Aside from history, why is this book still important? Two large lessons leap off the pages.

This is the way government should work. During the brief bipartisan lull immediately after the war and even in the fiercely partisan campaigning prior to the election of 1948 and afterward, the business of the United States was conducted by serious, experienced people in all departments across the government. Thanks to a vigorous press, it was also conducted in full view of the American people according to the technology of the time. Creation’s narrative makes it plain that the grownups were in charge. The three branches functioned more or less routinely according to their internal and external rules; Congress, particularly the Senate, was held under the discipline of the “old bull” seniority system and, thus focused, stood loudly and jealously coequal with the executive.

Though his relationship with certain Senators was testy — he was once physically restrained from swinging a roundhouse at one of his tormentors — Acheson deeply appreciated and understood the Congressional role; he spent hours before the Senate Foreign Relations Committee and was careful to build relationships with the Senate leadership of both parties. The executive offices and cabinet were staffed with competent, experienced people. The president was deeply involved in policy and in congressional relations, both formally and informally (Acheson frequently walked across the street to the White House for guidance or to report). As dissent grew in the late 1940s from isolation-minded Senators and others, Truman strongly and publicly backed up his secretary of state, who was often in hot water. Further, supported by his critical mass of experienced coworkers, Acheson performed the most essential duty of a top-ranked diplomat: He thought and planned four or five steps ahead, so that events moved at his direction, and not the other way around. Acheson stood like a ringmaster at the center of a complex diplomatic and political circus. He and his hand-picked assistants succeeded because he was working with experts across the government, and, with a few exceptions, diplomatic equals in allied countries as they sorted out the complex postwar world.

They got the relationship right between diplomacy and war. Though present-day policymakers often overlook the relationship of politics to war (despite extensive and expensive experience), in Truman’s time State’s seniority in government and primacy in national strategic policy was accepted (sometimes grudgingly) by the Pentagon. A particularly poignant passage in the book refers to the period when General Marshall became secretary of defense, having been already secretary of state, and Acheson’s boss. His former chief, Acheson writes with embarrassment, deferred to the secretary of state in every way, even to walking on his left. But Marshall’s disciplined understanding of State’s role expedited development of strategic policy in those demanding days. He and Acheson brought the secretary of state, secretary of defense and their staffs — including the joint chiefs — together for planning. “The phrases ‘from a military point of view’ and ‘from a political point of view’ were excluded from our talks,” Acheson writes. “No such dichotomy existed. Each of us had our tactical and strategic problems, but they were interconnected, not separate.” The close relationship of State and Defense was tested during the Korean War, in Douglas MacArthur’s relief, in the formation of NATO, and in the Japanese peace accords, all successfully and with Acheson at center stage.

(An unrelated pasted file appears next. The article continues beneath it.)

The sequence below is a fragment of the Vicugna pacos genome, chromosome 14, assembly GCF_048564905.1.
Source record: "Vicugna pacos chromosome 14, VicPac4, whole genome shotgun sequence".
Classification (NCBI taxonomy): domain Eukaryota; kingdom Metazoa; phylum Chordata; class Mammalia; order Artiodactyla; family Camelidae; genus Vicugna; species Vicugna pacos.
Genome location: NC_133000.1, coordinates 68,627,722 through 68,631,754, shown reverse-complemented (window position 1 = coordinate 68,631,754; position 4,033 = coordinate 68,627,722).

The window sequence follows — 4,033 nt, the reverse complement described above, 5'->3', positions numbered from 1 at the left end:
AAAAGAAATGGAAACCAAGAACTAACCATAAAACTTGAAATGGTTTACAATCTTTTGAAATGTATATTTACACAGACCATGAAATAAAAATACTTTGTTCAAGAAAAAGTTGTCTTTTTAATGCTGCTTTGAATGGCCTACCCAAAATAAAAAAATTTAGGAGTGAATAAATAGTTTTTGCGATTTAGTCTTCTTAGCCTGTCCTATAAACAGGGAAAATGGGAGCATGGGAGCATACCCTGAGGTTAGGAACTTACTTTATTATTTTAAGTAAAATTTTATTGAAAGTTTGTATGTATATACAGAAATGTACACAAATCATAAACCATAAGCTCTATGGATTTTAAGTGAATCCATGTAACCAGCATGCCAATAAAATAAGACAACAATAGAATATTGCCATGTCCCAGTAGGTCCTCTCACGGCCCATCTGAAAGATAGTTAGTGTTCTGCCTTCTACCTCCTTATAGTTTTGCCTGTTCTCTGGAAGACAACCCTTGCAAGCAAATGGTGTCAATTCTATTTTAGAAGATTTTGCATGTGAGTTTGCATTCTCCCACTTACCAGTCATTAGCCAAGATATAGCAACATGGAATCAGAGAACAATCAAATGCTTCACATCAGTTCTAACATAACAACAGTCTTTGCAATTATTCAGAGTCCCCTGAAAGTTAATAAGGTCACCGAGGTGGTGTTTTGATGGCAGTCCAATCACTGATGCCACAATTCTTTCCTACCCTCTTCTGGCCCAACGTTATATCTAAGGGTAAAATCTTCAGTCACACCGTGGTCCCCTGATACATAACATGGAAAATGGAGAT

Clearly, I believe this is a must-read book not only for historians, but also for anyone interested in national policy, diplomacy, or military strategy. It is essential, especially today, to understand how America came to play the central role in the world, and the consequences of failure. Acheson was “writing history forward” when the history of the world could easily have gone in other, and less favorable directions. He truly was not only present at the creation, but was the midwife as well.

Bob Killebrew is a gentleman and a scholar.

Photo credit: Wikimedia Commons

Thomas E. Ricks covered the U.S. military from 1991 to 2008 for the Wall Street Journal and then the Washington Post. He can be reached at Twitter: @tomricks1